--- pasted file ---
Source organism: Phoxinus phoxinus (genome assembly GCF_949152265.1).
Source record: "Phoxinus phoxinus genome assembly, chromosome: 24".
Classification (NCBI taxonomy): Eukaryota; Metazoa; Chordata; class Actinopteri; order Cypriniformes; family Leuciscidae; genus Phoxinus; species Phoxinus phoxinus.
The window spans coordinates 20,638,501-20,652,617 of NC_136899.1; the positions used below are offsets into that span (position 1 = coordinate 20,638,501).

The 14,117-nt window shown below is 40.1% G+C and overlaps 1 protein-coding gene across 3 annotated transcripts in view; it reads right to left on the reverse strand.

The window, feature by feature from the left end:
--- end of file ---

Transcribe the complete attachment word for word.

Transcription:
Source organism: Phoxinus phoxinus (genome assembly GCF_949152265.1).
Source record: "Phoxinus phoxinus genome assembly, chromosome: 24".
Classification (NCBI taxonomy): Eukaryota; Metazoa; Chordata; class Actinopteri; order Cypriniformes; family Leuciscidae; genus Phoxinus; species Phoxinus phoxinus.
The window spans coordinates 20,638,501-20,652,617 of NC_136899.1; the positions used below are offsets into that span (position 1 = coordinate 20,638,501).

The 14,117-nt window shown below is 40.1% G+C and overlaps 1 protein-coding gene across 3 annotated transcripts in view; it reads right to left on the reverse strand.

The window, feature by feature from the left end: